Diversity, Equity, Inclusion, and Justice in Water Dialogues: A Review and Conceptualization
Author: Simone A. Williams, Susanna Eden, Sharon B. Megdal, and Valerisa Joe-Gaddy,Issue #177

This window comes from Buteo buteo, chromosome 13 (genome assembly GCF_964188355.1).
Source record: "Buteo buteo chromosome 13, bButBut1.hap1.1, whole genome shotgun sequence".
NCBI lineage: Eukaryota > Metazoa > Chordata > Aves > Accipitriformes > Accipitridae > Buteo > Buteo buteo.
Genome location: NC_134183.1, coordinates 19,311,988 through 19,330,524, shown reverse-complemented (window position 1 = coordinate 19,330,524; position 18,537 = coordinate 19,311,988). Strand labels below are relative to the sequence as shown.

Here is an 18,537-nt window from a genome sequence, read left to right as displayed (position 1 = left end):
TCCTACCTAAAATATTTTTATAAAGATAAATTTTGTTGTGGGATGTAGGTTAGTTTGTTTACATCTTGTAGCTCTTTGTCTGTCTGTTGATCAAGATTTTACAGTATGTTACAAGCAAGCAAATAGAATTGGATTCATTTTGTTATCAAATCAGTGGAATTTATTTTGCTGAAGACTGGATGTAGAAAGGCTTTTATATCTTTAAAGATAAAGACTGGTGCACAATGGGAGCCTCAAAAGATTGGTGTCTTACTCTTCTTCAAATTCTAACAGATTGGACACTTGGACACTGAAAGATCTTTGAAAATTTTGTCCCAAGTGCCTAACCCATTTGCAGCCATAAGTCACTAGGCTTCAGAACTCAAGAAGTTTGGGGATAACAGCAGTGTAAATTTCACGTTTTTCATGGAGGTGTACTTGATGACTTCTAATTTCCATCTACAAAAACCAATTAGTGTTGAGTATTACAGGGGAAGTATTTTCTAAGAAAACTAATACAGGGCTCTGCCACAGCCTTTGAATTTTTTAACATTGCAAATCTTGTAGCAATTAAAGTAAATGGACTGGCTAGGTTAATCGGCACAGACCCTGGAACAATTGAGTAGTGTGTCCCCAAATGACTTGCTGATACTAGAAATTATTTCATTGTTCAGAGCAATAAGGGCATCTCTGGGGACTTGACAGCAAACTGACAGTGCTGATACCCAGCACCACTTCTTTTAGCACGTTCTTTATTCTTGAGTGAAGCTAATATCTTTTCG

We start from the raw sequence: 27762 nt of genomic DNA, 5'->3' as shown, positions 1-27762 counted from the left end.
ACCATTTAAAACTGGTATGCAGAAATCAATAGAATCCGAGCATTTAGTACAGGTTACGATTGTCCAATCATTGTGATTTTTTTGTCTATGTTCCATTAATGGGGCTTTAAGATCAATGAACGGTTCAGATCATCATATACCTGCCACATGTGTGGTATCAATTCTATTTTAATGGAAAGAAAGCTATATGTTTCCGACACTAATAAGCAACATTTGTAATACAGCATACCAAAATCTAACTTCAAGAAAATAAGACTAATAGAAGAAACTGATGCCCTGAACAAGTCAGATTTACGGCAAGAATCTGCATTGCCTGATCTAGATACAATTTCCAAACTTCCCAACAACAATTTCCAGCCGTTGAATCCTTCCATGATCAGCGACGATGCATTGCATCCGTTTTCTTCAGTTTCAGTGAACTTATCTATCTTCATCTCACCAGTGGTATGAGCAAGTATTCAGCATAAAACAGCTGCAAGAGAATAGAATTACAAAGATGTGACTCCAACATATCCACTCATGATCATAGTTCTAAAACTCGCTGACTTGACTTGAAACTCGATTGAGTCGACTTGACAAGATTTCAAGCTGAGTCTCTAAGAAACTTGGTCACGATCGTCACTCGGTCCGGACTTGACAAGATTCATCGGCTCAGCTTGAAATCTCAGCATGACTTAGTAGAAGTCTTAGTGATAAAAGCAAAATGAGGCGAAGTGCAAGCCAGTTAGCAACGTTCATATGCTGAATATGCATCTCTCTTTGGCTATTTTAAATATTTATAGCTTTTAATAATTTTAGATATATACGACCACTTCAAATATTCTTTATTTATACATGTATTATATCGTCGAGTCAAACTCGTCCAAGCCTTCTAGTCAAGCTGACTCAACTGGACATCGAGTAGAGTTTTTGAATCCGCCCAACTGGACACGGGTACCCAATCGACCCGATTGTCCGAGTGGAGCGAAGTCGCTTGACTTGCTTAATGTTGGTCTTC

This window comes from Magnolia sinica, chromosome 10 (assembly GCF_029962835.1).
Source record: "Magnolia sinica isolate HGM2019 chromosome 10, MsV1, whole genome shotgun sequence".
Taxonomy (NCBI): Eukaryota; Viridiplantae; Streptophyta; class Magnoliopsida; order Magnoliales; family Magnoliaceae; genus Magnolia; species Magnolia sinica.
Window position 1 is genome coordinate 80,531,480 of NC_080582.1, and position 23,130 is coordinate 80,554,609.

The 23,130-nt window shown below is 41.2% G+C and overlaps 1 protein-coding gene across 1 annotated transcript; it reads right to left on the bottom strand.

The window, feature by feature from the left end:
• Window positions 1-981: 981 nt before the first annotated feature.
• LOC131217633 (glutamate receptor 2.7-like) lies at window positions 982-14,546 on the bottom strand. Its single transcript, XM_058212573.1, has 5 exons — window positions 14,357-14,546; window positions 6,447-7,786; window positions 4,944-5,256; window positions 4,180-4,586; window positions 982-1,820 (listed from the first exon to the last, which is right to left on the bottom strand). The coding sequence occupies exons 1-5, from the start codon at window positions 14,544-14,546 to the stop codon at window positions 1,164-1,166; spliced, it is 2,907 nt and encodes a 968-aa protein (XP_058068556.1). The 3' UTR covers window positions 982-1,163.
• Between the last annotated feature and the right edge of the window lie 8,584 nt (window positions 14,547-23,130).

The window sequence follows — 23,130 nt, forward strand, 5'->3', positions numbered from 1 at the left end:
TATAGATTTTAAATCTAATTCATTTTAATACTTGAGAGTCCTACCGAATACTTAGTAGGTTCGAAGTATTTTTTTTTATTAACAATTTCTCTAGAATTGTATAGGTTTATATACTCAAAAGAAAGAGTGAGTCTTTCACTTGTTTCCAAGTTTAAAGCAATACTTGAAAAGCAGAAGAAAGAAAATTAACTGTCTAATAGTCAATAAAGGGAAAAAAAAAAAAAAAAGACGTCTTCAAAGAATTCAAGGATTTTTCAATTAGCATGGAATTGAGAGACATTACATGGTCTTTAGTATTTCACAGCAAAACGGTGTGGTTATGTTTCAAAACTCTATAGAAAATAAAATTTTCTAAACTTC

In the United States, the lack of diversity, equity, inclusion, and justice (DEIJ) in water governance and management has been identified as a serious problem that affects the validity of decisions. Because water governance and management institutions, processes, and practices at all scales involve dialogue, it is important to understand DEIJ in water dialogues. This paper reports on the results of a systematic literature survey that was undertaken to guide efforts by The University of Arizona Water Resources Research Center to improve diversity and inclusion in its engagement practices and outreach strategies. Three questions are explored: 1) How is DEIJ defined, conceptualized, and measured in water dialogues?, 2) How does a lack of DEIJ in water dialogues affect water-related outcomes and actors?, and 3) What are the approaches that can be used to increase DEIJ in water dialogues, especially with respect to underrepresented groups? The review synthesizes definitions of DEIJ and examines theories and methods from the literatures on discourse, diversity, social learning, and environmental justice. The lens of dialogue focused these disparate literatures on how people with diverse voices can be engaged and enabled to effectively participate in water dialogues. Despite the paucity of DEIJ literature relating to water resources in general, and to water dialogues more specifically, the review identified characteristics of DEIJ, factors that contribute to DEIJ issues, general lessons, and pathways that apply to increasing DEIJ in water dialogue participation. Further, this paper articulates a conceptual framework for understanding and addressing DEIJ failures in water dialogues. A concept of “just water dialogues” emerged that integrates insights from the literature reviewed with notions of environmental justice to help with identifying and resolving “water dialogue justice” (i.e., DEIJ failures). Review results suggest that DEIJ in water resources dialogues depends on the distribution of knowledge resources, and on broader issues that include cultural, political, and other often ignored contextual factors. Importantly, addressing DEIJ problems through the creation and maintenance of just water dialogues requires tackling power imbalances, enhancing individual and organizational capacity, and building bridges through effective engagement of diverse voices, especially those of underrepresented groups. Strategies that have demonstrated effectiveness in other contexts are highlighted, and future research needed to improve practices to enhance DEIJ in water dialogues is outlined.